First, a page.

War in all its terror is becoming ever more visible. Helmet cameras and the like enable commanders to watch the fighting from the other side of the world and inevitably, the footage finds its way into the public eye.
Aware of the inevitability perhaps, the New Zealand Defence Force last month took the unprecedented step of releasing an edited film of the battle in Afghanistan in which two of our soldiers died. But if the Defence Force imagined it could thus control the flow of information it ought to know better now.
The unedited footage of the battle of Baghak appeared on YouTube last week. It showed the troops' predicament much more vividly than the version released with the findings of the Court of Inquiry into the deaths of Lance Corporals Rory Malone and Pralli Durrer.
Today, we report another embarrassing release, this time filmed inside the NZDF's forward operating base just after the battle. It shows a New Zealand soldier dealing with a captured insurgent and forcing him on to a waiting United States helicopter.
During the transfer, a female soldier can be heard abusing the prisoner who is reluctant to transferred to the gunship.
Defence Force regulations state that if prisoners of war or detainees are to be handed into the custody of another state, the NZDF senior national officer must be satisfied the detention is humane and in accordance with the Law of Armed Conflict.
The Defence Force is investigating the leak of this footage. It could also investigate the substance of it, to ensure its own rules were followed and there was no breach of a Geneva Convention against degrading treatment of prisoners.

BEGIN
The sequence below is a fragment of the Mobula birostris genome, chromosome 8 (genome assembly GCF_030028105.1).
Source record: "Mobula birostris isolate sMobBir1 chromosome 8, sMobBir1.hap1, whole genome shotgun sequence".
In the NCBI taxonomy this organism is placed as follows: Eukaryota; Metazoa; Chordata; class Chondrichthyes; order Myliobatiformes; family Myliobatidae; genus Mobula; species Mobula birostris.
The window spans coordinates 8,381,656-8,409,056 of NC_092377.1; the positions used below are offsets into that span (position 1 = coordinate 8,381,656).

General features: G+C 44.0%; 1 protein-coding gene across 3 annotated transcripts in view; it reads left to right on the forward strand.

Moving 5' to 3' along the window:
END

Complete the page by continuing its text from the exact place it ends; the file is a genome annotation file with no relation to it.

On recent performance, our top brass will bury their heads in the sand about this. For 10 years their forces have been able to operate in Afghanistan largely without media nearby. In the relative quiet of Bamiyan province, they were said to have been highly effective. It is only since the withdrawal that different stories are emerging.
A soldier injured by "friendly fire" at Baghak has called for a public inquiry into the battle. Peter Page told the Herald on Sunday a succession of mistakes put our forces in extreme danger that day. Poor communications between units led to him taking fire twice, he believes, from his own side.
He believes New Zealand forces opened fire on friendly Afghan soldiers. He referred to "gung ho" attitudes in the force under the command of Major Craig Wilson and a culture of complacency. Troops deployed for four months without action were not well prepared for the situation.
The NZDF has dismissed his concern as the account of a "disillusioned" soldier struggling to come to terms with what happened.
Later that month, three more soldiers in Bamiyan were killed when their vehicle struck a roadside bomb. It was the worst month in a deployment where losses until then had been remarkably light.
It also emerged last month that a soldier on the previous rotation, Corporal Douglas Hughes, had committed suicide. An inquiry has found the training for that rotation was shorter than usual, that stress management was rushed and its commander was not confident the unit was adequately prepared.
This is a disturbing catalogue. A second investigation of events at Baghak has been undertaken by military police and somebody should be held to account. But a higher level public inquiry is surely warranted.